Knowing what is going on at school such as what classes your child is doing well in and what areas aren’t going so well also means you can better understand your child’s mood each day and whether certain subjects are affecting their motivation to attend school. Being aware of this means you can then begin to address any areas where there is difficulty.
5. Encourage down time
During the Christmas holidays, it’s easy to create jam-packed days of celebrations, visiting family and doing things that are out of the ordinary.
Taking time to relax and just give your brain a break is important for anyone so you should be encouraging down time with your children where possible.
In fact, studies show that we are our most creative and some of our best ideas come to us when we are ‘bored’ aka relaxed! Check out this TED talk which shows us why it’s important to take time out.
Similarly, when you are getting back into school after the holidays remember that although it’s good to be busy and to take your child to activity clubs and to meet friends, it’s also good to set some time aside for chilling out, reading, watching a movie together, eating a nice meal as a family or just doing what they enjoy doing to relax and give their minds a rest.
6. Stay active!
The impact of the covid-19 pandemic and keeping ourselves locked up indoors has lead to an unfortunate increase in children and adult mental health problems.
Between April and September 2021, there was an 81% increase in referrals for children and young people’s mental health services compared with the same period in 2019. It is therefore more important than ever to keep an eye on your child’s emotional wellbeing.
Keeping active and spending time outdoors (even in the cold weather) are good ways to maintain positive mental health. Particularly around Christmas, we can find ourselves indoors at events, eating copious amounts of not-so-healthy food so it’s good to make a special effort to get out during this time.
Plan some fun things you can do and get them into an active routine to encourage and maintain a positive mindset.
7. Monitor technology usage
Managing screen time is every parent’s worst nightmare and trying to control a child’s usage can be a difficult task so it’s important that when you’re getting back on track after the holidays you set some boundaries for using technology.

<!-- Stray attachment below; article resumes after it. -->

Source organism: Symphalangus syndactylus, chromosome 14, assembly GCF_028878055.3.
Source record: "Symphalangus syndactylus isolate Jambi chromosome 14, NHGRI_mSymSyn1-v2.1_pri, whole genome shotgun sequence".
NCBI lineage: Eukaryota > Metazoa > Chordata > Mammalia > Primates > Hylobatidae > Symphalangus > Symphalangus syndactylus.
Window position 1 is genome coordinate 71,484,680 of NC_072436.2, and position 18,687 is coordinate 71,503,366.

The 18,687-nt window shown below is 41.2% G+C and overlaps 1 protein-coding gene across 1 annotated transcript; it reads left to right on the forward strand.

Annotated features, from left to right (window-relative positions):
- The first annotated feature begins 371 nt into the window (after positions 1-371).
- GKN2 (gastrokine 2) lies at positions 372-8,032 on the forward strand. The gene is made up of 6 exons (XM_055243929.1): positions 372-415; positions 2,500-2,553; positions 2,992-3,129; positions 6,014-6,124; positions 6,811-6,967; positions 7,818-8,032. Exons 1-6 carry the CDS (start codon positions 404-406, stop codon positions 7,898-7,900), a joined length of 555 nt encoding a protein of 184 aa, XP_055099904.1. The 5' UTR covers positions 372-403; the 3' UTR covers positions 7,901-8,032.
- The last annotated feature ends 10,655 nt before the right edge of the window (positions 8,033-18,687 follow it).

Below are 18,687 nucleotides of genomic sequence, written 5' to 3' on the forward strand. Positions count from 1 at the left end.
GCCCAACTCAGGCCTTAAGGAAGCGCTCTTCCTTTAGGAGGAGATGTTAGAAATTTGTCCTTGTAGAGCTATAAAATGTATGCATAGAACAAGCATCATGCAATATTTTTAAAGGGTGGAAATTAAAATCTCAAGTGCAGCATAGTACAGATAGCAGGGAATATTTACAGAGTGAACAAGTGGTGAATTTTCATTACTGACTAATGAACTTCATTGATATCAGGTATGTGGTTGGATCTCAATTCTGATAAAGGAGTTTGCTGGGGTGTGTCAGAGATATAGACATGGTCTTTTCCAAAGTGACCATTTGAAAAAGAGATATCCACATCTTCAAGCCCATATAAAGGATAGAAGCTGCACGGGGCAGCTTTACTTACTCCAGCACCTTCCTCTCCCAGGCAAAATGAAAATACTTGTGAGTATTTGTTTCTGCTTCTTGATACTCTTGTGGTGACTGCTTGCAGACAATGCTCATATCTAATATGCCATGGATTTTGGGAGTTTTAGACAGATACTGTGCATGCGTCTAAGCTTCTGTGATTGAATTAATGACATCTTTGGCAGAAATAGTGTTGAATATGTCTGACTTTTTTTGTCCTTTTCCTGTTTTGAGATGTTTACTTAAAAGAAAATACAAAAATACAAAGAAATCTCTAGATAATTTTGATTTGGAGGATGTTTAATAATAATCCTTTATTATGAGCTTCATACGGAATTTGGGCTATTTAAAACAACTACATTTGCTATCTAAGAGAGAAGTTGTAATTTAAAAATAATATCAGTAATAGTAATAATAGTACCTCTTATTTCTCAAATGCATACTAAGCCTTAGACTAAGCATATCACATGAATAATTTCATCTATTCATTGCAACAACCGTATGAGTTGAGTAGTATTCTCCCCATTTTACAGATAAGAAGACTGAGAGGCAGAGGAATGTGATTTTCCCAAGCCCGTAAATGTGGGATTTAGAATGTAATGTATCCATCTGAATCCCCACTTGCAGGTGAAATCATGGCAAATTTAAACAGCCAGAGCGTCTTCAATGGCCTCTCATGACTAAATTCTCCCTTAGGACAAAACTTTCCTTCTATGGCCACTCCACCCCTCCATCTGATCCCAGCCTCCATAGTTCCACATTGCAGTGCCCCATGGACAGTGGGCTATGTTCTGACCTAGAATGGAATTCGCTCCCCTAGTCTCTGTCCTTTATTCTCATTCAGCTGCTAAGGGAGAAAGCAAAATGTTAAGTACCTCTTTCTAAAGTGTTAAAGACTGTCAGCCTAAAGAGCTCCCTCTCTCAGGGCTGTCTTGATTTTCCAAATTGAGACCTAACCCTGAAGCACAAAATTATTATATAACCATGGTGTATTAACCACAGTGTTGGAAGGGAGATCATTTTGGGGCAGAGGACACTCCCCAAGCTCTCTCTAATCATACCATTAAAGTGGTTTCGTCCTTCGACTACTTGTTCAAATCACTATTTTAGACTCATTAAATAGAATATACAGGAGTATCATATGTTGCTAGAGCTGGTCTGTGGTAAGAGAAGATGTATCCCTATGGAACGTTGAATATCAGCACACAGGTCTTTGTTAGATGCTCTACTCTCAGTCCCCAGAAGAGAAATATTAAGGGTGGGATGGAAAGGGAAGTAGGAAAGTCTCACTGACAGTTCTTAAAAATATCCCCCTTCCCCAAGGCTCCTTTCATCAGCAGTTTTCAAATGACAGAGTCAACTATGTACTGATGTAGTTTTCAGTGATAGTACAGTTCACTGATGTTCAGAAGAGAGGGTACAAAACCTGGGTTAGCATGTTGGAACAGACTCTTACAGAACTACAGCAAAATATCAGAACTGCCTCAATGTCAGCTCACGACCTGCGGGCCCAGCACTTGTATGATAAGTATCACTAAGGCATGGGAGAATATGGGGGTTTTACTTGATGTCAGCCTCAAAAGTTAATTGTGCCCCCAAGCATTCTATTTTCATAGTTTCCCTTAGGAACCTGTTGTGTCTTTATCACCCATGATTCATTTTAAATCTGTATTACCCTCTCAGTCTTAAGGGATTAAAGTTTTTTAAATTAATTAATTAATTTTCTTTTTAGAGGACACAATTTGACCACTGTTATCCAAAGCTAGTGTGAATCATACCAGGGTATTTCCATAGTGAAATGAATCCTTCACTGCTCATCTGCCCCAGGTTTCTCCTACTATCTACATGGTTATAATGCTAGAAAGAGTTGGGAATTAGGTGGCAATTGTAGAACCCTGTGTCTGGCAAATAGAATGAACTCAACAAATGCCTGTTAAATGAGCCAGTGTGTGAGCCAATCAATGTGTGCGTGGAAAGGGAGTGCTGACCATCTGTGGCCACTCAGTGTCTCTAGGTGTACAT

We all love a christmas movie and I’m sure your children enjoyed that extra bit of screen exposure during the holidays as a treat but it’s good to keep this as a special treat and not something that they can do everyday.
Set a specific time in the evening dedicated to screen time and stick to that strictly. It is recommended that children watch no more than two hours of television per day and that screens are removed from the room where they sleep as too much exposure to the blue light that screens emit can disrupt their sleeping patterns and cause tiredness during the day.
Ask your children to put their devices in another room when they sleep and encourage reading time just before bed, too - this will make sure they have a hobby to do at night before they sleep that doesn’t involve screens.
Ensuring you have good boundaries when it comes to technology usage in the home will allow your child to get back into a good routine, establishing a positive start to the year.
8. Encourage positive friendships
Going into the new year can sometimes mean changes have happened in school and some pupils may have different teachers or classmates. Although this is more unusual around christmas time it can still be the case.
Prepare your children for any changes that may come and encourage them to continue establishing strong friendships with other children and classmates. Ask your children about their friends and encourage them to invite friends along to activities or invite them over for dinner.
The more interest that you as a parent show in you child’s friendship circle the more they will open up to you about any issues that arise.
9. Maintain consequences for bad behaviour
Discipline is a part of every parent’s life and it’s something that is important to master early on so your child is used to rules being set and are more disciplined themselves.
But throughout the school holidays, with changes to routines, it’s easy to let things slide.
Ensure the same household rules apply throughout the Christmas holidays as discipline is especially important when it comes to getting back on track. Establishing boundaries and making it clear that bad behaviour will come with consequences can make life easier when they go back to school.
10. Provide incentives and praise for good behaviour
We all love being rewarded and children are no different.
Children thrive when they are rewarded for good behaviour and rewards can be a great incentive for consistency in this good behaviour.
Using different incentives such as extra screen time or a nice dessert or a trip to the play centre can all be good ways to motivate children to perform and behave well when they’re back at school.
Using rewards can also encourage positive behaviour and when children are positive they will be better at sticking to their routine as they start school again after christmas.
Grab our FREE rewards chart to get started.
Learning Cubs can help your child to succeed this school year!
If you want to start the new year off on a positive note and get your child stuck straight into learning and developing again, why not try a different approach?
At Learning Cubs, we offer after school clubs where children can learn and meet new people and gain essential skills they will use throughout school and in their futures.
This January, we want to ensure parents are beginning the year on a positive note and setting their children up for success in school.
Get in touch with your local centre to find out more!